by Neatice Warner
“You have heard that it was said, ‘An eye for an eye and a tooth for a tooth.’ But I say to you, Do not resist the one who is evil. But if anyone slaps you on the right cheek, turn to him the other also. And if anyone would sue you and take your tunic, let him have your cloak as well. And if anyone forces you to go one mile, go with him two miles. Give to the one who begs from you, and do not refuse the one who would borrow from you."
A competitor undermines your work, making you appear incompetent. A difficult neighbor constantly raises complaints and demands. The neighbor’s contractor then does damage to your property. Some kind of response seems obvious, to prevent more harm—and for the sake of justice! But what about Jesus’ words, ”do not resist the one who is evil”?
Isaac, the patriarch, was a successful farmer and rancher with high government connections in Gerar of the Philistines (Genesis 26). Isaac had entered Gerar during a famine in Canaan, heading for Egypt, just as his father Abraham had tragically done (Genesis 12:10-18). But God stopped Isaac. He confirmed to Isaac the covenant He had made with Abraham and commanded, “Sojourn in this land, and I will be with you and will bless you, for to you and to your offspring I will give all these lands…I will multiply your offspring as the stars of heaven ... And in your offspring, all the nations of the earth shall be blessed….” (Genesis 26:2-4)
Isaac stayed but dishonored God with a lie about his wife being his sister, which was discovered by Abimelech, Gerar’s king. Still, God protected Isaac; and gave him tremendous productivity until Abimelech asked Isaac, because of his wealth and “might,” to move farther away. Isaac moved into a valley where his servants dug for water, but local herdsmen raised disputes over the water rights. Rather than fighting, Isaac chose to move again and dig another well, but the locals argued over that one too. Again, Isaac relocated rather than retaliating. Only in the third location was there no opposition. Isaac said, “Now the LORD has made room for us, and we shall be fruitful in the land.” (Genesis 26:32)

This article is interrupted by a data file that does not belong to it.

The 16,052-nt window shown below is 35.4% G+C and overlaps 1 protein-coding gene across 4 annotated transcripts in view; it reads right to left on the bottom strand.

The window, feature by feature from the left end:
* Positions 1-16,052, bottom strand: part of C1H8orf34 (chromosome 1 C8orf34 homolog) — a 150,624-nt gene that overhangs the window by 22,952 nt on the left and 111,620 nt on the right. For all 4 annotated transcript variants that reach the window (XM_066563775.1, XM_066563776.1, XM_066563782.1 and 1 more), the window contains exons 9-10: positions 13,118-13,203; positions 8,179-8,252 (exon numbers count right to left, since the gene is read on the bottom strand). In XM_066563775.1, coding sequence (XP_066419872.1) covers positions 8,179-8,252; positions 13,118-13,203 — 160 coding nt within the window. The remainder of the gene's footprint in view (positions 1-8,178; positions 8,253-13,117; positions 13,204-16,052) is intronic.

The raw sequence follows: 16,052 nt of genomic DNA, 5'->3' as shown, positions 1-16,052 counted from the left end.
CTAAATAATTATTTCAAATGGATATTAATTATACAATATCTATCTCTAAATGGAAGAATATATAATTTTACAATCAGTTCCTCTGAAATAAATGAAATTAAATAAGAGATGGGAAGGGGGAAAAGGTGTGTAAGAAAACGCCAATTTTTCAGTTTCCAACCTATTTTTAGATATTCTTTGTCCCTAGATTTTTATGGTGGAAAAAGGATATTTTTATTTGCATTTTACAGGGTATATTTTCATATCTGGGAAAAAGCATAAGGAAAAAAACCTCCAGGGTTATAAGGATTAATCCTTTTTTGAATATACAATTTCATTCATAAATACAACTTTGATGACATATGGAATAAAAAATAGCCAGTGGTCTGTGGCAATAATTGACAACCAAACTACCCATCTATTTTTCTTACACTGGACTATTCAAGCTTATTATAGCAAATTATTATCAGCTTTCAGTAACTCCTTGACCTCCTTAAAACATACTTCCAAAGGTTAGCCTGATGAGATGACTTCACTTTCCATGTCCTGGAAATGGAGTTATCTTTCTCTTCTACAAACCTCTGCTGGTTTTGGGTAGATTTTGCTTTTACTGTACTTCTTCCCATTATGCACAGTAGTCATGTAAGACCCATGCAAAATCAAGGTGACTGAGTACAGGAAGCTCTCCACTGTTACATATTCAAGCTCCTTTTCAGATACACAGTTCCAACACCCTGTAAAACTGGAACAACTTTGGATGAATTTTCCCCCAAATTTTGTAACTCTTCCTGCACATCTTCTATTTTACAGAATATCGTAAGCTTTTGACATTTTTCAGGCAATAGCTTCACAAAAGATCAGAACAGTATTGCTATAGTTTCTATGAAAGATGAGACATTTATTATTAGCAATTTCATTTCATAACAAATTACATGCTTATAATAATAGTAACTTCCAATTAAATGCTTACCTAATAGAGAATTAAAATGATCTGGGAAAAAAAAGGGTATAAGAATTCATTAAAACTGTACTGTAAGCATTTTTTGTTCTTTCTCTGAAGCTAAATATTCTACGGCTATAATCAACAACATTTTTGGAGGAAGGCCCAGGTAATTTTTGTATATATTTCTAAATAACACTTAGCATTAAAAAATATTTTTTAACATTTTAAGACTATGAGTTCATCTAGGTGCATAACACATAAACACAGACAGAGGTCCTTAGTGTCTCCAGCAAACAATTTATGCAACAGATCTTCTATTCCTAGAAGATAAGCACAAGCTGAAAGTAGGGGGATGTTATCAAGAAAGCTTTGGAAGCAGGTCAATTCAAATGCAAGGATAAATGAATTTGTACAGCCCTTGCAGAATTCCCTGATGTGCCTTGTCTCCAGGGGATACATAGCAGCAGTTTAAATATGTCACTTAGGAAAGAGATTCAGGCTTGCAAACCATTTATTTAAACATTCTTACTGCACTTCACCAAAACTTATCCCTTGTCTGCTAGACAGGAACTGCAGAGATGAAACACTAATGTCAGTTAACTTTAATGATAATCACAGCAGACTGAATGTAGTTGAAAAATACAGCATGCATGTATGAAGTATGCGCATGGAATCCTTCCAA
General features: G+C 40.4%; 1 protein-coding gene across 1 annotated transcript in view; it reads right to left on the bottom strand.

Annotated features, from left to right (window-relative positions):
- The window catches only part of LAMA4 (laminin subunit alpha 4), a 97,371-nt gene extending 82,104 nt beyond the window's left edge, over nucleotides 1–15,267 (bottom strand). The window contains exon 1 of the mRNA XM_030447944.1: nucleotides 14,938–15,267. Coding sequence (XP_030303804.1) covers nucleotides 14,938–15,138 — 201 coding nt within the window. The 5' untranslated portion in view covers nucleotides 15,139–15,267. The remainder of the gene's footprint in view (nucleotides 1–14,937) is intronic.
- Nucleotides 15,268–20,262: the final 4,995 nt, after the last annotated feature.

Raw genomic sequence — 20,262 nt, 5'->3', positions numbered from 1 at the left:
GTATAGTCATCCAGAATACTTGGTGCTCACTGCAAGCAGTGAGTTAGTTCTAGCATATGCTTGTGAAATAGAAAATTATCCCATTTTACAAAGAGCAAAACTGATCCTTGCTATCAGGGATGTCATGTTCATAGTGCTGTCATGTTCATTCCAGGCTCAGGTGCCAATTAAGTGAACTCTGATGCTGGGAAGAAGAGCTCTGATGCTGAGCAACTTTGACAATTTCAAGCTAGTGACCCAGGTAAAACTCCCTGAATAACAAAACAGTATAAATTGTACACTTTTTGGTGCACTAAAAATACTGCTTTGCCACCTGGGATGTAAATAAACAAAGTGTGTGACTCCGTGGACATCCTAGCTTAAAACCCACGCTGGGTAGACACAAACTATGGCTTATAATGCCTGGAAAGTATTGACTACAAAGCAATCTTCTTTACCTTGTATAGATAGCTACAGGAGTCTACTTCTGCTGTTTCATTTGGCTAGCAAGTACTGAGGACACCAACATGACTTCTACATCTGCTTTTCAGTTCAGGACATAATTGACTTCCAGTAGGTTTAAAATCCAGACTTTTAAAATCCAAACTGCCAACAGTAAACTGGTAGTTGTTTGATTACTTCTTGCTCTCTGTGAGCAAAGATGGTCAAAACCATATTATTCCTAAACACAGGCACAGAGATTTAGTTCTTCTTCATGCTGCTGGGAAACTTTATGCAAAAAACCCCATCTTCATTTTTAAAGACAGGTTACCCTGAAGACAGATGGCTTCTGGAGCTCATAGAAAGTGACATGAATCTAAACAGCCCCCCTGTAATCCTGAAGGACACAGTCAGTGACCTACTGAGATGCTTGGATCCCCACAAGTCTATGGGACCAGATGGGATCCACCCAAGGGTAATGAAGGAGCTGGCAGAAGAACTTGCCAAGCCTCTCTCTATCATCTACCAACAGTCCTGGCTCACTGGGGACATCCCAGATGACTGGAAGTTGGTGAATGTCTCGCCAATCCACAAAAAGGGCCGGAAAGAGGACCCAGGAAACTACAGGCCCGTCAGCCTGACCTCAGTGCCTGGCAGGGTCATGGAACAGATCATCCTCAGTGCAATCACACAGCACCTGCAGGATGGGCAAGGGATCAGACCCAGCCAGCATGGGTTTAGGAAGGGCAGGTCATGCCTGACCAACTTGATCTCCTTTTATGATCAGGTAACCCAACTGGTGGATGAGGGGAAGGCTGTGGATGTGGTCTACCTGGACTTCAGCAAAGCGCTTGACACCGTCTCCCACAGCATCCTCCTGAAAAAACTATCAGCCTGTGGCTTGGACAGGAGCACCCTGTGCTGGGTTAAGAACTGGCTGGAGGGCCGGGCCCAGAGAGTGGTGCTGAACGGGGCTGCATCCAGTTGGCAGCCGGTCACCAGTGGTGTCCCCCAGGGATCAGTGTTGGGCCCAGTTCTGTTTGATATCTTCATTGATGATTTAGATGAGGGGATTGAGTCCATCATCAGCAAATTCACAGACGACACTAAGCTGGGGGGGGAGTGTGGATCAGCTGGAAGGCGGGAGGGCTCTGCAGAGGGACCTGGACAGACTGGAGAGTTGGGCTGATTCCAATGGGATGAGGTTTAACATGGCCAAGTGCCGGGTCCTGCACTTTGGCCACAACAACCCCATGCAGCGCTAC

What about Isaac’s decisions here? Was he too passive? He was the same person who, as a young man, climbed onto an altar when God directed his father Abraham to offer him as a sacrifice, though God would provide a ram as a substitute (Genesis 22). That event pointed ahead to God’s gift of His own Son, who would die to atone for the sins of His people. Though Isaac was a sinner who failed God in many ways, perhaps again, here he is a forward look toward the Savior. Possibly he fleshes out here in the incident of the wells Jesus’ description of a spirit of non-retaliation. (Matthew 5: 39).
When someone wrongs us, it feels necessary to respond with at least a subtle form of retaliation. With a critical word, we could ignite distrust of the one who undermined us. We may pointedly distance ourselves from the person from whom we felt some slight. We might give just a hint of negative feedback toward a teacher or coach who unfairly did not advance our child. Yet Jesus said, “do not resist.” Why? How? Like Isaac, we must know and trust:
God guarantees our security and destiny through His Son.
God, through His Son and in His Spirit, guarantees His presence with us.
God’s presence guarantees full provision and certainty of justice.
Old Testament lives like Isaac’s articulate and illustrate God’s promise and purpose, which would culminate in Jesus the Redeemer. Isaac was a man of the covenant by God’s sovereign mercy and, though imperfect, a believer in the covenant-keeping God. Isaac’s final stop in this story was Beersheba, where God came to him and reconfirmed His covenant. The leaders of Gerar then came to Isaac requesting a “sworn pact,” saying, “We see plainly that the LORD has been with you.” (Genesis 26:23-31)